1000women: And has this shift translated into policy or practice?

James: No it hasn’t. This is in part because of the unwillingness on the part of those in power to tackle inequalities. It is also a consequence of those in power not taking the drivers of ethnic inequalities – prejudice, discrimination and racism – seriously enough, despite the statements of our ex-Prime Minister, David Cameron, on ethnicity. An important issue here, at least as far as I am concerned, is how we can develop a climate that is not promoting prejudice and racism, where our political leaders repeatedly undermine and attack the identities of those who are not white British. I would like to see strong political leadership combating racism and valuing the identities of ethnic and religious minorities, and the development of policies to explicitly address socioeconomic inequalities.

1000women: How do we get ethnic health inequalities to gain a more prominent position on the policy agenda?

James: Research evidence and NGOs and other groups that have campaigned in this area have done a good job of putting ethnic inequalities in health on the policy agenda. The problem isn’t that this is not on the agenda, it’s that the policy arena does not have access to the tools to deal effectively with the underlying economic and social inequalities. This is in the hands of our political elite.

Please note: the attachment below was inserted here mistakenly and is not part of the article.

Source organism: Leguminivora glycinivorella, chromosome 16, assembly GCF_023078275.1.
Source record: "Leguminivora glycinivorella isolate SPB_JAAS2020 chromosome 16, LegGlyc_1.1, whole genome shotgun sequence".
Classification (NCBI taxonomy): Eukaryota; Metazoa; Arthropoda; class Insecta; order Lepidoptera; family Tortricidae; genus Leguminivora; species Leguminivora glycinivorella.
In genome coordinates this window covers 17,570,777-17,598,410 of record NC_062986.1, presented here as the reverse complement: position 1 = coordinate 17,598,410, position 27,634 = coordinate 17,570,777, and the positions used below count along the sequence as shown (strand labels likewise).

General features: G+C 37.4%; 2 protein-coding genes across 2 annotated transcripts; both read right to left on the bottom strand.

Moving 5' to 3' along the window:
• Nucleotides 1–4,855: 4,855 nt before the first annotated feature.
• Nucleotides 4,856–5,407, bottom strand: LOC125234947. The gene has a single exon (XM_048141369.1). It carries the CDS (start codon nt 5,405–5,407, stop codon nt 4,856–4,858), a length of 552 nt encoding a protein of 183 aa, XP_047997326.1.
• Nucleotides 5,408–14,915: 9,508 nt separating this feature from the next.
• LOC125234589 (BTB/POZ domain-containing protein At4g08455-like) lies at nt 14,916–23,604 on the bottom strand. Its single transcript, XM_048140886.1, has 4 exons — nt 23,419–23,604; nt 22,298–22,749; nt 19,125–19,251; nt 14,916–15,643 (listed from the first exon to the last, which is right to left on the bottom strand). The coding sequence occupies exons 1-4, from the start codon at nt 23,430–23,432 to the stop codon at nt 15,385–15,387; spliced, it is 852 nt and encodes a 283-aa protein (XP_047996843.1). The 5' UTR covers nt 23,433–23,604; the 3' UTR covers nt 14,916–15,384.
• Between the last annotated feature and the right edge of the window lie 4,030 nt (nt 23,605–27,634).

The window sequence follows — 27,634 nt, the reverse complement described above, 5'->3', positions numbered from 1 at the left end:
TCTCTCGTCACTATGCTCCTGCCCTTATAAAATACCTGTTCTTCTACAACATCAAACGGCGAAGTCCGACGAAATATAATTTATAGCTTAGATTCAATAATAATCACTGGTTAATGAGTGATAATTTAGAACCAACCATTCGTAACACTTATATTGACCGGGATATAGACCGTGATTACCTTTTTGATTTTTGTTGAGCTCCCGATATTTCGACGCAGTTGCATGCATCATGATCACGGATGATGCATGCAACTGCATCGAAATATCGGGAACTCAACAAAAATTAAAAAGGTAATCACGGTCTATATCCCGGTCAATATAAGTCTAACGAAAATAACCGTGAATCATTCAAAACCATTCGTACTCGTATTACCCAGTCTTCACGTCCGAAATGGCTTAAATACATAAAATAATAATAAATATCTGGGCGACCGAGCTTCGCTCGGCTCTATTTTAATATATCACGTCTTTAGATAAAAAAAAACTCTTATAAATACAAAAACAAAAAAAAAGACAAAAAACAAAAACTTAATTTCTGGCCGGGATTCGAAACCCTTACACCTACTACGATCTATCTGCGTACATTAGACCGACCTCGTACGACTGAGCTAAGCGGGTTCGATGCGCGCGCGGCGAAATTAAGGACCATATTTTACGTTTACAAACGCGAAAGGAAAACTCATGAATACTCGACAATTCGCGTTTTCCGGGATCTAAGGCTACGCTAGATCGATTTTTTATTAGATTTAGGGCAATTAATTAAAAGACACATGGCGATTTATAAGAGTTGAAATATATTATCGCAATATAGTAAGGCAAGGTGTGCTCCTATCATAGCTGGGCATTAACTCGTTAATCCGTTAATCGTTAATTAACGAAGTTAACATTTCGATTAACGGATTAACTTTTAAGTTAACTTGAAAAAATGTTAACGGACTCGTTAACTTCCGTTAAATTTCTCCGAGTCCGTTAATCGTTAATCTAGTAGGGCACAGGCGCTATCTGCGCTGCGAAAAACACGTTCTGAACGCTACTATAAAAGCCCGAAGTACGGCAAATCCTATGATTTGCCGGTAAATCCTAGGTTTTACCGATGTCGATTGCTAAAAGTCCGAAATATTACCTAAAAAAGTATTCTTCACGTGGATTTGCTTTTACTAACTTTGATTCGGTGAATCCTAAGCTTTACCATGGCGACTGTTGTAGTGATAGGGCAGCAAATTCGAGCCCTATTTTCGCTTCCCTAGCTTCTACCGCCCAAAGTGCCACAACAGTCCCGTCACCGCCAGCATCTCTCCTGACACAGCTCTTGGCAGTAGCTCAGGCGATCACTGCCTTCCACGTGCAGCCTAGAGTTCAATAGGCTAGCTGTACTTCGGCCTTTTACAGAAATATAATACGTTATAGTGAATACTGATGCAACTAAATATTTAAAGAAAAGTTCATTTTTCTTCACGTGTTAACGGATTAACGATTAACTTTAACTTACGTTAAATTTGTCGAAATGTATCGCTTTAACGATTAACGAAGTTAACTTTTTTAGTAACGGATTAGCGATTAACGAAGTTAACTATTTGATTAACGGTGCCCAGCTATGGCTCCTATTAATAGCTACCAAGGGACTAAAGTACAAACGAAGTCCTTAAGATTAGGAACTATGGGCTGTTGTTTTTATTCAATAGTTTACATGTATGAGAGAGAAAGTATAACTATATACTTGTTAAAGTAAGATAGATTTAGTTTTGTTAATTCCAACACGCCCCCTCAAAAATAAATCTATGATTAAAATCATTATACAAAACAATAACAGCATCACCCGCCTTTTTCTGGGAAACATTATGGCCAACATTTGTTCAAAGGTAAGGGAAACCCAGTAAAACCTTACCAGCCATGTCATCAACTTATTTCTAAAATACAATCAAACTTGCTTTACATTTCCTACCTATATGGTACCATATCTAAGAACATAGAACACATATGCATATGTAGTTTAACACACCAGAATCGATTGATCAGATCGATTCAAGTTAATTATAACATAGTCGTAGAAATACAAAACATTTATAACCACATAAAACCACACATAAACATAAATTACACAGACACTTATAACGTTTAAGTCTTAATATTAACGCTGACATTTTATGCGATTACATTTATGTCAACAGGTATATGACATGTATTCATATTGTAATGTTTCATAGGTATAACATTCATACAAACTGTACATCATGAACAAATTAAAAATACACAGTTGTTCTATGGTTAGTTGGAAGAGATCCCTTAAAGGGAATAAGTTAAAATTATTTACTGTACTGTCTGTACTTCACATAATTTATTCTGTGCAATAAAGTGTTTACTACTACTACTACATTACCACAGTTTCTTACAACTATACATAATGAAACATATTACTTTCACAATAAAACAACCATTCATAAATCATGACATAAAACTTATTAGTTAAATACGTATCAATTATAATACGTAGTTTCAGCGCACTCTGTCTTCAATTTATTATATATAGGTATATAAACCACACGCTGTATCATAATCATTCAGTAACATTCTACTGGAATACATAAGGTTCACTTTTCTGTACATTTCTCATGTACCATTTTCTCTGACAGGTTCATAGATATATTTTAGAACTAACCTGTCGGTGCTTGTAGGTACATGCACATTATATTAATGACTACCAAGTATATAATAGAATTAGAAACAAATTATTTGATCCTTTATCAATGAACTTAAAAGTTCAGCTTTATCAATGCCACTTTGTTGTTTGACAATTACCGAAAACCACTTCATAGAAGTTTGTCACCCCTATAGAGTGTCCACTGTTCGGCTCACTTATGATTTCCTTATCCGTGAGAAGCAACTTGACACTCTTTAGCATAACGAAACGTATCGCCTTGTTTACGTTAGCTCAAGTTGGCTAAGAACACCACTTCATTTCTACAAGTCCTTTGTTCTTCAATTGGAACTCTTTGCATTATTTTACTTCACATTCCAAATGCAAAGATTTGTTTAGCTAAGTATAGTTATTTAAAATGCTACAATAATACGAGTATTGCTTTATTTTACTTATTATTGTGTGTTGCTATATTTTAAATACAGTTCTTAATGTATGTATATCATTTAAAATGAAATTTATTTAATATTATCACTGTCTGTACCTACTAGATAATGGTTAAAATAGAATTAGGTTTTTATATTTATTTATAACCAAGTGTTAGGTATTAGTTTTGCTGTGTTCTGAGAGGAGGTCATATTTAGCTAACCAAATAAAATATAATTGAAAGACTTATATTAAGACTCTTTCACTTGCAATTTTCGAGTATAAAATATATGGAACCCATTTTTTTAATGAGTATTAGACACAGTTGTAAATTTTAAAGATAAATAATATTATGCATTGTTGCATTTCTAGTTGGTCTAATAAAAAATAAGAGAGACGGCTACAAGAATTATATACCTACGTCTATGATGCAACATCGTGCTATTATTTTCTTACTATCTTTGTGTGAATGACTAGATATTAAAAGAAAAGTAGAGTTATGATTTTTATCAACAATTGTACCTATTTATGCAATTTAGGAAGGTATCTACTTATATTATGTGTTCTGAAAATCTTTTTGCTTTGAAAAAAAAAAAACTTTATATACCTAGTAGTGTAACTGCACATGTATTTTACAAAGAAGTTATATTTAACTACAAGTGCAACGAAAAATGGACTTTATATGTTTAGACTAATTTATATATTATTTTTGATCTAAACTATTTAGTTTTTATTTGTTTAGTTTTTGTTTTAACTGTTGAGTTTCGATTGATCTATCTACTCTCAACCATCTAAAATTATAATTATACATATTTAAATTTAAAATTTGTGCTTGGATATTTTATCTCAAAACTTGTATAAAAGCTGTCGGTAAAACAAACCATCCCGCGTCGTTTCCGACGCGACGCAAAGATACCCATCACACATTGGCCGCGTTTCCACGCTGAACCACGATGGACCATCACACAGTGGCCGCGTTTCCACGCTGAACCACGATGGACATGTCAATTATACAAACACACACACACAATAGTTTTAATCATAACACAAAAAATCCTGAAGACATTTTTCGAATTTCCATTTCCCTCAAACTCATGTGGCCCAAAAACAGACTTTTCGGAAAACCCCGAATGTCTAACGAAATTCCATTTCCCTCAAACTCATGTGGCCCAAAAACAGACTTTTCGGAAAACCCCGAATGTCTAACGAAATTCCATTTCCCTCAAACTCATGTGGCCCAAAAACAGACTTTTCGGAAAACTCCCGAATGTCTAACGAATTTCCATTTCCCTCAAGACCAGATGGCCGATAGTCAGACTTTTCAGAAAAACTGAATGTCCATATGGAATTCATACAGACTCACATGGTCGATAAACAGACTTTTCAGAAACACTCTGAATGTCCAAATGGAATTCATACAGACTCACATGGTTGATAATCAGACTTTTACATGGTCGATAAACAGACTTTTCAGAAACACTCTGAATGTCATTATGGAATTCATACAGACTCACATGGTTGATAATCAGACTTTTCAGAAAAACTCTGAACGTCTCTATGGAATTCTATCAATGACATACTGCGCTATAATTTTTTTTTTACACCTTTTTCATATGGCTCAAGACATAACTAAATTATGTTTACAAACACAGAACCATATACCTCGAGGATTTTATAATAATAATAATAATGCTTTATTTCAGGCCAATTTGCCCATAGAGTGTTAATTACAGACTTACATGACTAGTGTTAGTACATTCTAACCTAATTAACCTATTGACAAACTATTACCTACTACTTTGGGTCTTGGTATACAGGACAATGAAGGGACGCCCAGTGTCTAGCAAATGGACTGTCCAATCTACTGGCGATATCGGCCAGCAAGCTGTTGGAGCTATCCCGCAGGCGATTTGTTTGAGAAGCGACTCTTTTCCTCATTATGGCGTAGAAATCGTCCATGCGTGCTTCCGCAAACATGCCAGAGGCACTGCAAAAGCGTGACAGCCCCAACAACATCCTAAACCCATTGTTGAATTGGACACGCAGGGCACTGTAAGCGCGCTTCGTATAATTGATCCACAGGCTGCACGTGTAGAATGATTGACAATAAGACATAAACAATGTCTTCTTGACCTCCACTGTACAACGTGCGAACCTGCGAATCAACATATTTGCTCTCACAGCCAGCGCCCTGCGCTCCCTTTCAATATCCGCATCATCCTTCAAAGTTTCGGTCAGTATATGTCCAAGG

1000women: As you mentioned, and as your study has shown, racial discrimination has an extremely negative impact on the health of ethnic minorities. However, racism is endemic to the UK’s social and political structures. How do we go about tackling it?

James: Institutionalised racism is incredibly difficult to tackle. This is in part because it is so deeply and historically embedded in our institutions. Take the campaign around ‘Why is my curriculum White?’, which so clearly illustrates how higher education curricula ignore non-Western histories and academics. Or the ‘Rhodes must fall’ campaign, which illustrates how the governance and funding of our institutions have racist, colonial, roots. Or consider the acute mental health sector, which has completely failed to even begin to grapple with an understanding of its role in relation to racism in broader society. To begin to deal with these issues, we need a much more critical perspective on the functions and operations of key institutions, but one that is done in partnership with, perhaps led by, those who are in positions of authority in those institutions, and with those who are served by those institutions.

James Nazroo is Professor of Sociology and Director of the ESRC Centre on Dynamics of Ethnicity at the University of Manchester. Laia Becares is a Hallsworth Research Fellow at the University of  Manchester. To find out more about their research, click here.

1000women@naz.org.uk

1000women is a platform for minority ethnic women to tell their own stories, on their terms. To find out more about joining the team or sharing your story, write to 1000women@naz.org.uk